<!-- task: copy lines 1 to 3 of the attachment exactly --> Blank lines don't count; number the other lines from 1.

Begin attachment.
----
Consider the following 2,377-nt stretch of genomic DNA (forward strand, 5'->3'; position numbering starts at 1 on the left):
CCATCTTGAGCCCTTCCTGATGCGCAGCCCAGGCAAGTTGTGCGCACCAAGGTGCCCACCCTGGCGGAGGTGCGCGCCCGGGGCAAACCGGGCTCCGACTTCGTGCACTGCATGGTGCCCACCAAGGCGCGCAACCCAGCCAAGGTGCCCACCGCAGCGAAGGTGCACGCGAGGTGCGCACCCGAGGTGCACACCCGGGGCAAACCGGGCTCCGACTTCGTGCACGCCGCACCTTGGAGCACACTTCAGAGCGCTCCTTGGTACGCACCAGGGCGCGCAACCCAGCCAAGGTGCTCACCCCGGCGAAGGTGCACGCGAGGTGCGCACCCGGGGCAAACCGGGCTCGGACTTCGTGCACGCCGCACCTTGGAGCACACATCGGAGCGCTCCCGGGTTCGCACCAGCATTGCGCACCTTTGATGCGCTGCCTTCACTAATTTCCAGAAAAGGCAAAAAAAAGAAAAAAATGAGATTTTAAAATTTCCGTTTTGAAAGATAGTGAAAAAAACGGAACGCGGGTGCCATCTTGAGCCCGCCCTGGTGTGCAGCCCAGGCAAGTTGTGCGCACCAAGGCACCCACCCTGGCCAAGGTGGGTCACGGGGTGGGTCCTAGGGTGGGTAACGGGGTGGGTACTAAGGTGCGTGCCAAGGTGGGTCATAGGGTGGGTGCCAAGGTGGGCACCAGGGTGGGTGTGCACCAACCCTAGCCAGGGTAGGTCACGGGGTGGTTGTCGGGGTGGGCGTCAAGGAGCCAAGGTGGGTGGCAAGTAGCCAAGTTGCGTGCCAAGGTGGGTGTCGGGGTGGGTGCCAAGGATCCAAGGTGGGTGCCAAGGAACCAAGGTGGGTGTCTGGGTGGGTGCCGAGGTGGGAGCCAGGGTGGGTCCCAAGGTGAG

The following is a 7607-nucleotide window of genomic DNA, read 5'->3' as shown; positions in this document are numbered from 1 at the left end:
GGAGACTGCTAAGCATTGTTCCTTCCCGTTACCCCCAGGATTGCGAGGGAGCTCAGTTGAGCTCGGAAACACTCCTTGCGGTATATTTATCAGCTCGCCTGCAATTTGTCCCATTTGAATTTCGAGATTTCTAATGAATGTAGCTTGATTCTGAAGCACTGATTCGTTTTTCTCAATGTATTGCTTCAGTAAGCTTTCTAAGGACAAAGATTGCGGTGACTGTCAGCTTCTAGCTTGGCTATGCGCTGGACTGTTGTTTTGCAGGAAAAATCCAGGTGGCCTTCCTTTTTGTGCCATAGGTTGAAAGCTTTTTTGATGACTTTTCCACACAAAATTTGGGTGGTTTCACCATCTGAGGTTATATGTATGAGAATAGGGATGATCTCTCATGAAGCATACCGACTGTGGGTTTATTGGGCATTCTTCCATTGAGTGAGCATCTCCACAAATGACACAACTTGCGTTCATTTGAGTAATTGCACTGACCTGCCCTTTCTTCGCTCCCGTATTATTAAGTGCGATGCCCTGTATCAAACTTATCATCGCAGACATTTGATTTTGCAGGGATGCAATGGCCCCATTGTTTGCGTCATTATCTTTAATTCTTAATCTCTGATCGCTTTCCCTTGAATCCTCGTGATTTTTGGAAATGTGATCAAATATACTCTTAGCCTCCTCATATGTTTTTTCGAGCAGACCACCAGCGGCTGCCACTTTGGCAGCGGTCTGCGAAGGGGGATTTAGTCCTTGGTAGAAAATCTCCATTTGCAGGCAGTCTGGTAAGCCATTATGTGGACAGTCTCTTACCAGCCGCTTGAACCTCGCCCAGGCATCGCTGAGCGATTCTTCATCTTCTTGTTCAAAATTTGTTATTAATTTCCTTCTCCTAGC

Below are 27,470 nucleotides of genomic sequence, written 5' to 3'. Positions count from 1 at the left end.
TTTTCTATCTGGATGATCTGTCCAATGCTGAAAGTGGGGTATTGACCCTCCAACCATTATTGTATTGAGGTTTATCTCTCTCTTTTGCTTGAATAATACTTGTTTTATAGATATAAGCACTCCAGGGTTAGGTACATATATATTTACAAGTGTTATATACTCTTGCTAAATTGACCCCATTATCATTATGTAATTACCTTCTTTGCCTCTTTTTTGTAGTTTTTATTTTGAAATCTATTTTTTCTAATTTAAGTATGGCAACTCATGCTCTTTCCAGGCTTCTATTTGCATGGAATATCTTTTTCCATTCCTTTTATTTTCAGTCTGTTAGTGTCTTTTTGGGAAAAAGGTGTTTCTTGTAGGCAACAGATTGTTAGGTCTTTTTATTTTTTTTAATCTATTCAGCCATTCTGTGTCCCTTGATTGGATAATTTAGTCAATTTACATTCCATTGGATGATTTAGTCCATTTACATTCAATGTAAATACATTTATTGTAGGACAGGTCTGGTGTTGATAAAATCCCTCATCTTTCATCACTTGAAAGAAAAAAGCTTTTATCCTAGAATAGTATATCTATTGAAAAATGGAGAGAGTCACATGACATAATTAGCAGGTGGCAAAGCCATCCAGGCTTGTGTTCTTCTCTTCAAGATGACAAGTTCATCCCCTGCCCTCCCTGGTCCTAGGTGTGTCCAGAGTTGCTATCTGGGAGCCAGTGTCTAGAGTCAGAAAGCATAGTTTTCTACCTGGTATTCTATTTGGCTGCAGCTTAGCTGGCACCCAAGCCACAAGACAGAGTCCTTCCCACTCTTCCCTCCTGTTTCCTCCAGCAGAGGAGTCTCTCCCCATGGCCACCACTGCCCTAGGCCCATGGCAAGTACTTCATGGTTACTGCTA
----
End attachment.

Consider the following 2,377-nt stretch of genomic DNA (forward strand, 5'->3'; position numbering starts at 1 on the left):
CCATCTTGAGCCCTTCCTGATGCGCAGCCCAGGCAAGTTGTGCGCACCAAGGTGCCCACCCTGGCGGAGGTGCGCGCCCGGGGCAAACCGGGCTCCGACTTCGTGCACTGCATGGTGCCCACCAAGGCGCGCAACCCAGCCAAGGTGCCCACCGCAGCGAAGGTGCACGCGAGGTGCGCACCCGAGGTGCACACCCGGGGCAAACCGGGCTCCGACTTCGTGCACGCCGCACCTTGGAGCACACTTCAGAGCGCTCCTTGGTACGCACCAGGGCGCGCAACCCAGCCAAGGTGCTCACCCCGGCGAAGGTGCACGCGAGGTGCGCACCCGGGGCAAACCGGGCTCGGACTTCGTGCACGCCGCACCTTGGAGCACACATCGGAGCGCTCCCGGGTTCGCACCAGCATTGCGCACCTTTGATGCGCTGCCTTCACTAATTTCCAGAAAAGGCAAAAAAAAGAAAAAAATGAGATTTTAAAATTTCCGTTTTGAAAGATAGTGAAAAAAACGGAACGCGGGTGCCATCTTGAGCCCGCCCTGGTGTGCAGCCCAGGCAAGTTGTGCGCACCAAGGCACCCACCCTGGCCAAGGTGGGTCACGGGGTGGGTCCTAGGGTGGGTAACGGGGTGGGTACTAAGGTGCGTGCCAAGGTGGGTCATAGGGTGGGTGCCAAGGTGGGCACCAGGGTGGGTGTGCACCAACCCTAGCCAGGGTAGGTCACGGGGTGGTTGTCGGGGTGGGCGTCAAGGAGCCAAGGTGGGTGGCAAGTAGCCAAGTTGCGTGCCAAGGTGGGTGTCGGGGTGGGTGCCAAGGATCCAAGGTGGGTGCCAAGGAACCAAGGTGGGTGTCTGGGTGGGTGCCGAGGTGGGAGCCAGGGTGGGTCCCAAGGTGAG

The following is a 7607-nucleotide window of genomic DNA, read 5'->3' as shown; positions in this document are numbered from 1 at the left end: